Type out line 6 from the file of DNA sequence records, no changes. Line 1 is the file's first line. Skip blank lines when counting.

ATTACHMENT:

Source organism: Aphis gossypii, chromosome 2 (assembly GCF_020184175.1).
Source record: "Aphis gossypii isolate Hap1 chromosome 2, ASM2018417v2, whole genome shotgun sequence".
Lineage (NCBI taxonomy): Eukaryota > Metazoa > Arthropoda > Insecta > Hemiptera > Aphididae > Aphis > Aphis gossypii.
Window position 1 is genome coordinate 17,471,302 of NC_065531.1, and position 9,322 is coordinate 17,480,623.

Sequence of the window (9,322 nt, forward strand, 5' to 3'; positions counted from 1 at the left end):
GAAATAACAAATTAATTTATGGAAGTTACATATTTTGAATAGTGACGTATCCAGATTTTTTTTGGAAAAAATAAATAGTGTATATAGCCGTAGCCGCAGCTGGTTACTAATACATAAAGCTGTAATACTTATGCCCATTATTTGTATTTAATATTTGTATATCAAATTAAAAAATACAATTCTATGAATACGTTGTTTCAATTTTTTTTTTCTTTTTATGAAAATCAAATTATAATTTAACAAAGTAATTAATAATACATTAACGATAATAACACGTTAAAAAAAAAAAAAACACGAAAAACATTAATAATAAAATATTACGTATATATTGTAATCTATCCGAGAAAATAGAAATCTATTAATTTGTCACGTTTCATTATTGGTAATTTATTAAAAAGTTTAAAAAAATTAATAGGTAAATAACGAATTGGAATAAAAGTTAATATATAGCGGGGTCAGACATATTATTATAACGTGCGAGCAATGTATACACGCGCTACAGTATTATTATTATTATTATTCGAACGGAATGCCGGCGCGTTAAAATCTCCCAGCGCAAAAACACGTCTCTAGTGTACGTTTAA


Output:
GAAATAACAAATTAATTTATGGAAGTTACATATTTTGAATAGTGACGTATCCAGATTTTTTTTGGAAAAAATAAATAGTGTATATAGCCGTAGCCGCAGCTGGTTACTAATACATAAAGCTGTAATACTTATGCCCATTATTTGTATTTAATATTTGTATATCAAATTAAAAAATACAATTCTATGAATACGTTGTTTCAATTTTTTTTTTCTTTTTATGAAAATCAAATTATAATTTAACAAAGTAATTAATAATACATTAACGATAATAACACGTTAAAAAAAAAAAAAACACGAAAAACATTAATAATAAAATATTACGTATATATTGTAATCTATCCGAGAAAATAGAAATCTATTAATTTGTCACGTTTCATTATTGGTAATTTATTAAAAAGTTTAAAAAAATTAATAGGTAAATAACGAATTGGAATAAAAGTTAATATATAGCGGGGTCAGACATATTATTATAACGTGCGAGCAATGTATACACGCGCTACAGTATTATTATTATTATTATTCGAACGGAATGCCGGCGCGTTAAAATCTCCCAGCGCAAAAACACGTCTCTAGTGTACGTTTAA